I had a message Monday to return a call to Dennis Higgins. He wanted me to know that he is a conservative American, and he wondered why I took a jab at the tea party last week in a column about the Rays and their playoff series against Boston.
It was a line about jumping on the Rays’ bandwagon, and how the tea party shouldn’t confuse that with trying to push through light rail around here. I probably should have hit the delete key on that, but sometimes I just can’t help myself.
Anyway, I try to be accountable for everything I write, and Mr. Higgins sounded reasonable. He deserved an explanation. What followed was as pleasant and civil a conversation as I can remember having about politics and the state of things today with, well, just about anyone.
Let me introduce you to him.
He lives in Citrus Park, where he owns a small business. He’ll be 62 years old soon, and admits he once voted for Jimmy Carter. I told him that was OK, that I once voted for Ronald Reagan. Higgins attends Idlewild Baptist Church, and he prefers the King James version of the Bible.
“We’re all Americans, my brother,” Higgins said. “I probably tend toward the tea party. A lot of my friends are tea party. Why does everybody have to take shots at us?”
He asked, so I tried to answer as straightforwardly as I could.
My experience with the tea party has been that it’s all or nothing. I could agree on 49 of 50 points of a given subject, but I’ve had tea people seize on the one point like it’s a total rejection of their position. That’s what we’re seeing now in Washington (not just on the tea party side, either).
I’ll give my new friend a lot of credit, though. Just as you can be liberal without being a communist, you can be conservative without wanting to leave the poor and defenseless to fend for themselves.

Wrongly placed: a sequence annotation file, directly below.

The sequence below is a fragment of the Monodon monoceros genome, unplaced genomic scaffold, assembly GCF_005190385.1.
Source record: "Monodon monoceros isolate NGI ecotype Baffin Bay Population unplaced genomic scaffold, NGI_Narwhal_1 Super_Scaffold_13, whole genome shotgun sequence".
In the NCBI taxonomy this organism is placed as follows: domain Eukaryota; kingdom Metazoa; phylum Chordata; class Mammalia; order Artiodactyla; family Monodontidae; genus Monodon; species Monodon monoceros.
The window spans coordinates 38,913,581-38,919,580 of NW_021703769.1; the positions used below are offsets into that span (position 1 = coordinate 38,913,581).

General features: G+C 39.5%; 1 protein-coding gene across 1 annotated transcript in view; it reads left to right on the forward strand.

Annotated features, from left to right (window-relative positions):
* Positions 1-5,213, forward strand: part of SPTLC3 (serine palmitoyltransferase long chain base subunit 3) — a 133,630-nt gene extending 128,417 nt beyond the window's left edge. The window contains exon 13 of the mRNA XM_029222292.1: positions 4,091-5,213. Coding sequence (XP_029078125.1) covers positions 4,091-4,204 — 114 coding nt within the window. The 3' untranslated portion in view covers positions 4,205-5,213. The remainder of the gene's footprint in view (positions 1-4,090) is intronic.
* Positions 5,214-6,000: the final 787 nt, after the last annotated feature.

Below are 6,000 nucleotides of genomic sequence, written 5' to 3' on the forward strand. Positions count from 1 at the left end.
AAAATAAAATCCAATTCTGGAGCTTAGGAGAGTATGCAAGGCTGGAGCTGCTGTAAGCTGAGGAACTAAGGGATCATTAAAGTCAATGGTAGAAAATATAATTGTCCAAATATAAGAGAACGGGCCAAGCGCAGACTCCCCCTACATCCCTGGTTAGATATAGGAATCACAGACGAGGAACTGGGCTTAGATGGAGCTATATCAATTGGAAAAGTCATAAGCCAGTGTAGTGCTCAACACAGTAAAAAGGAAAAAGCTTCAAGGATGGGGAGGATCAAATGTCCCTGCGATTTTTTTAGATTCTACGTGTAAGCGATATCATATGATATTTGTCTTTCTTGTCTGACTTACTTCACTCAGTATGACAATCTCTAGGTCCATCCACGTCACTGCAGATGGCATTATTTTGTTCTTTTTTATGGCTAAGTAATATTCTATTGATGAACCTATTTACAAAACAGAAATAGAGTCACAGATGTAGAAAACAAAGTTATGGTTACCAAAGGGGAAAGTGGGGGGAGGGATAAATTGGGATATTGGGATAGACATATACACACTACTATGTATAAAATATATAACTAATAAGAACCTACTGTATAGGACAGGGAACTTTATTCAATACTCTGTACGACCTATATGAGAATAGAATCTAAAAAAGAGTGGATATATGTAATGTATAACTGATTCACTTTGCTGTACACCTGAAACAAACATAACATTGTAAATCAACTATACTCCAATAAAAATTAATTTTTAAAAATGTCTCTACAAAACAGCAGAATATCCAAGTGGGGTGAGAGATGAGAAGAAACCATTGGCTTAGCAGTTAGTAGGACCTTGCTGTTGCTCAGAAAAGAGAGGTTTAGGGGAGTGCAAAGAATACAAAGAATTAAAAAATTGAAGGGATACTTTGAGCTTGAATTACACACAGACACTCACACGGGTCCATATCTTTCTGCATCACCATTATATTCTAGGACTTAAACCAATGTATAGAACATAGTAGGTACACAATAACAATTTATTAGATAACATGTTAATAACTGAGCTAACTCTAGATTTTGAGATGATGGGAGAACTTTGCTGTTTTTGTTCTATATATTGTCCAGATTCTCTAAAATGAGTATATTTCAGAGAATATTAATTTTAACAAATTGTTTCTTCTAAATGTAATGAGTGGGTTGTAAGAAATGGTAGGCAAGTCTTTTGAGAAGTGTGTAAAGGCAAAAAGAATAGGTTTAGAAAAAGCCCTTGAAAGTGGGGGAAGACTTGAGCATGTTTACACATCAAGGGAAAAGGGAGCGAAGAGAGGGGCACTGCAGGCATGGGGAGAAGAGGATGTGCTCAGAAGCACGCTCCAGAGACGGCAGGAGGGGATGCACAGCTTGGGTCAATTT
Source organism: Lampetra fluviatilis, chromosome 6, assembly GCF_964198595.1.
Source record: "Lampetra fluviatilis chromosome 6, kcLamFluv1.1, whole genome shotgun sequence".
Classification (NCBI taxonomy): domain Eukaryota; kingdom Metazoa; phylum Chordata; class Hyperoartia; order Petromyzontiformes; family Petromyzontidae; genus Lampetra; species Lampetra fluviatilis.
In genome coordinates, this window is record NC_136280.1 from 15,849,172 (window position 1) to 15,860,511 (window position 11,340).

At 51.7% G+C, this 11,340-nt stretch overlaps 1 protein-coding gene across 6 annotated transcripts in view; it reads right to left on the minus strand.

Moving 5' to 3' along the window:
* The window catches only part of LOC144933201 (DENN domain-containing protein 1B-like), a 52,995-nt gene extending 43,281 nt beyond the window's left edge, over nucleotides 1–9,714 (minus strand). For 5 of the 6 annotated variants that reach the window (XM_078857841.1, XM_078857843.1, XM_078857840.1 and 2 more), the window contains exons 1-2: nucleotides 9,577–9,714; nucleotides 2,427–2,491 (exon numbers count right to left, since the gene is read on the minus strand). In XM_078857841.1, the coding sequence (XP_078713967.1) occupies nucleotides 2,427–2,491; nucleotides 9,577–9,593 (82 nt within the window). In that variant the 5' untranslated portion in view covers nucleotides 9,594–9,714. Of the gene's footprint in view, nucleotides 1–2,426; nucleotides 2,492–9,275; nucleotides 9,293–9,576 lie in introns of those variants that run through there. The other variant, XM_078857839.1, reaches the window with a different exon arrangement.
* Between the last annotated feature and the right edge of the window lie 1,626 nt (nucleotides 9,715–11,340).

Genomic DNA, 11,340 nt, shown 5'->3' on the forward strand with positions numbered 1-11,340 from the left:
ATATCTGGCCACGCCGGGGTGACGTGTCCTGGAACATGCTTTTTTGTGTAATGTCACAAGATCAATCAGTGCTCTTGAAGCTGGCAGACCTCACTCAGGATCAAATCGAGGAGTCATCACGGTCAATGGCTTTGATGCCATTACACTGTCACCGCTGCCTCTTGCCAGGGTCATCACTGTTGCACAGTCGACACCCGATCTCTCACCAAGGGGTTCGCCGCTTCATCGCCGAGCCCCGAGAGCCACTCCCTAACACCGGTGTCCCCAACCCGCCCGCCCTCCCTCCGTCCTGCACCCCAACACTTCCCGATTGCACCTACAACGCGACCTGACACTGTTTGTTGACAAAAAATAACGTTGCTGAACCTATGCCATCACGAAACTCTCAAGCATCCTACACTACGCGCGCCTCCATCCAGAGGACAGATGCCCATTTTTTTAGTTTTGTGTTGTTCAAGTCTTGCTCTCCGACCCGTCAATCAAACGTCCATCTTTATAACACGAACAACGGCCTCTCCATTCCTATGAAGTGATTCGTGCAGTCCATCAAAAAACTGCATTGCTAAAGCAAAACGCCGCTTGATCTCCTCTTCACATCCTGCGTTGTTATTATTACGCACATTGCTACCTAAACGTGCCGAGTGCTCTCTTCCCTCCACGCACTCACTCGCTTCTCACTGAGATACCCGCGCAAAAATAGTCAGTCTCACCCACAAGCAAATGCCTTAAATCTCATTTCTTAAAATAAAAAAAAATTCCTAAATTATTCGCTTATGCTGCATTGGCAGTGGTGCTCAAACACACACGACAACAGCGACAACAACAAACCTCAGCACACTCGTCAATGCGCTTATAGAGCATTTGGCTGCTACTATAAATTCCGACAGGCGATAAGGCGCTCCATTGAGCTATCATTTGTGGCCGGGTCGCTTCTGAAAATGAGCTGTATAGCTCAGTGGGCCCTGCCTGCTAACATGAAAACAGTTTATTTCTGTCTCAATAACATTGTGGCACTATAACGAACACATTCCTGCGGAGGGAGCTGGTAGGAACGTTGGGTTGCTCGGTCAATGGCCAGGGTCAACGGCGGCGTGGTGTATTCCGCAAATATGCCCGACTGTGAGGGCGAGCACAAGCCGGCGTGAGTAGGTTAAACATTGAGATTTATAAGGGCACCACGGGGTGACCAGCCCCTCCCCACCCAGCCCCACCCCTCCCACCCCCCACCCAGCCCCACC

Take the Affordable Care Act, for instance.
“You can’t just say here’s 2,000 pages of Obamacare and you have to take what’s in it,” he said.
As we are seeing, there are a lot of problems with this thing, starting with the fact many low-income people are finding it’s not affordable at all.
Higgins told me of a woman he knows who can’t get help with insurance because she makes too little money.
“Tell me how that’s right?” he said.
I can’t, because it isn’t.
These are real-world problems. Instead of our finger puppets in Washington and Tallahassee playing this idiotic game of chicken with our lives, why doesn’t everybody put on their grown-up pants and talk this out like adults? Everyone could benefit. Would that be so terrible?
“We all just need a voice,” Higgins said. “We have to be able to talk about these things.”
I have to believe that’s what the majority of Americans want. I believe it’s what Dennis Higgins, my new tea party friend, wants as well. And, sorry about that shot last week. As the guy says on TV, I’ll try to do better the next time.